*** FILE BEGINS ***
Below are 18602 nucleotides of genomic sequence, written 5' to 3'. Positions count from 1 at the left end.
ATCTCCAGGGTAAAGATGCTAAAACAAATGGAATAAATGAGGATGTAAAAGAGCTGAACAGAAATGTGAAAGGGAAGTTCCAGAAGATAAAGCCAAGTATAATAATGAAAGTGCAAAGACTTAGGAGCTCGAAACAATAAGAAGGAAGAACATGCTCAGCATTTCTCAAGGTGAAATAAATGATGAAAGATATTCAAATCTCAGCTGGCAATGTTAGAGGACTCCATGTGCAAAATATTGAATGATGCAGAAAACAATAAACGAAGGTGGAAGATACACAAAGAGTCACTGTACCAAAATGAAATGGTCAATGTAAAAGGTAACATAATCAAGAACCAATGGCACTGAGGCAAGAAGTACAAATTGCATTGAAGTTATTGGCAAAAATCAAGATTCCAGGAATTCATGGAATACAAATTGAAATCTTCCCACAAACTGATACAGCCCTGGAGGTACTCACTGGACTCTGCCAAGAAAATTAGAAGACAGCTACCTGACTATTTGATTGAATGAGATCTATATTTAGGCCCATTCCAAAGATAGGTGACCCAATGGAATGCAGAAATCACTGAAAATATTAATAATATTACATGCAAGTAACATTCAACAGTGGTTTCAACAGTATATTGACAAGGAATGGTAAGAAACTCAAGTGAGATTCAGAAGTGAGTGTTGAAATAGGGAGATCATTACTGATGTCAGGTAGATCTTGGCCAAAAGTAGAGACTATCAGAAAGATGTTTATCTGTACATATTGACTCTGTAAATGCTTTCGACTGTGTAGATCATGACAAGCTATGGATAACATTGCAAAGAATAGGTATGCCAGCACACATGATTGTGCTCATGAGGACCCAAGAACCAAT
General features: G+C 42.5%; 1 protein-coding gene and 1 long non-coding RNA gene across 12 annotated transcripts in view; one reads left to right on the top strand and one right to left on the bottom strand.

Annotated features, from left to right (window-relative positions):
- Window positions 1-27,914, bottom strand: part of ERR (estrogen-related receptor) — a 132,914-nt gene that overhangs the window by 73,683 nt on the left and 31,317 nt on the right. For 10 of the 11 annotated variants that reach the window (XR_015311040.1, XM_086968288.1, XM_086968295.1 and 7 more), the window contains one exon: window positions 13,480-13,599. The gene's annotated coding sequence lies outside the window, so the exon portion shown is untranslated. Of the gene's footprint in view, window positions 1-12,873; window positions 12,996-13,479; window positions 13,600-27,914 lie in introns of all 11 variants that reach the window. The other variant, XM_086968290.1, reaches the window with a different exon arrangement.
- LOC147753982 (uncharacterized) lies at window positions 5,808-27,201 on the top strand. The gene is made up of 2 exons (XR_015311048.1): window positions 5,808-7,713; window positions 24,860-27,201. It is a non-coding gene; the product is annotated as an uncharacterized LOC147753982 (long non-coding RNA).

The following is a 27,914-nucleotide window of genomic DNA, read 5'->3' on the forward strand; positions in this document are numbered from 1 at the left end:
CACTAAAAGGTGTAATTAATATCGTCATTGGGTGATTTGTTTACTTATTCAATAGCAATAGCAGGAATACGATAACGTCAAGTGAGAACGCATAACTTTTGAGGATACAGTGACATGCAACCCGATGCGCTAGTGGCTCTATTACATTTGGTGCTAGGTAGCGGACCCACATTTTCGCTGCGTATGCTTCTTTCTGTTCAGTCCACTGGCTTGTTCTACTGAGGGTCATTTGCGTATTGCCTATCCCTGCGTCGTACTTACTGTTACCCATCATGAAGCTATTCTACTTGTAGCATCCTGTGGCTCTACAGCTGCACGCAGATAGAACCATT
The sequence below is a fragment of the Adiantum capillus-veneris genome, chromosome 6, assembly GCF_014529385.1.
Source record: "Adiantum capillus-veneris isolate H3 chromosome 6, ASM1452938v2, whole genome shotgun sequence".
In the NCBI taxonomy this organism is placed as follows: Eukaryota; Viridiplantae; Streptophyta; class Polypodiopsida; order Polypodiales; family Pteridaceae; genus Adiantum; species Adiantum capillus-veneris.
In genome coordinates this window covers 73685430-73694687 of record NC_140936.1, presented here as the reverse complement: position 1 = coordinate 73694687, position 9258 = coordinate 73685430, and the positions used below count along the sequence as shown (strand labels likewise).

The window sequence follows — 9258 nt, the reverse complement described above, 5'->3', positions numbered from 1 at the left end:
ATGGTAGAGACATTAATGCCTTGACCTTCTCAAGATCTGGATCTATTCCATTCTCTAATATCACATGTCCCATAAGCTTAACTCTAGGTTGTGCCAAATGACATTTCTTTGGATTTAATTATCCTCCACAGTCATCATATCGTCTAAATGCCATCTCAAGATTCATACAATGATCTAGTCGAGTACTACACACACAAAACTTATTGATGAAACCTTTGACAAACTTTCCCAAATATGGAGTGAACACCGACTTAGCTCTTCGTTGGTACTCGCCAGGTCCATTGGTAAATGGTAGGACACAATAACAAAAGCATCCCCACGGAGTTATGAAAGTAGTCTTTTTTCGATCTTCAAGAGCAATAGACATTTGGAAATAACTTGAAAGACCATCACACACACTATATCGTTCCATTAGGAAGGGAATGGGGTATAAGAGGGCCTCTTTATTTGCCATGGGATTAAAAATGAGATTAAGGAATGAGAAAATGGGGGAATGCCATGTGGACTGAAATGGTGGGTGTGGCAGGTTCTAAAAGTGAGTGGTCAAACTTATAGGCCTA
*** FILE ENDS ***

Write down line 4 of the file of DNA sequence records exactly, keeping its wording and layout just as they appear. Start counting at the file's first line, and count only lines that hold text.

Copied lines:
Annotated features, from left to right (window-relative positions):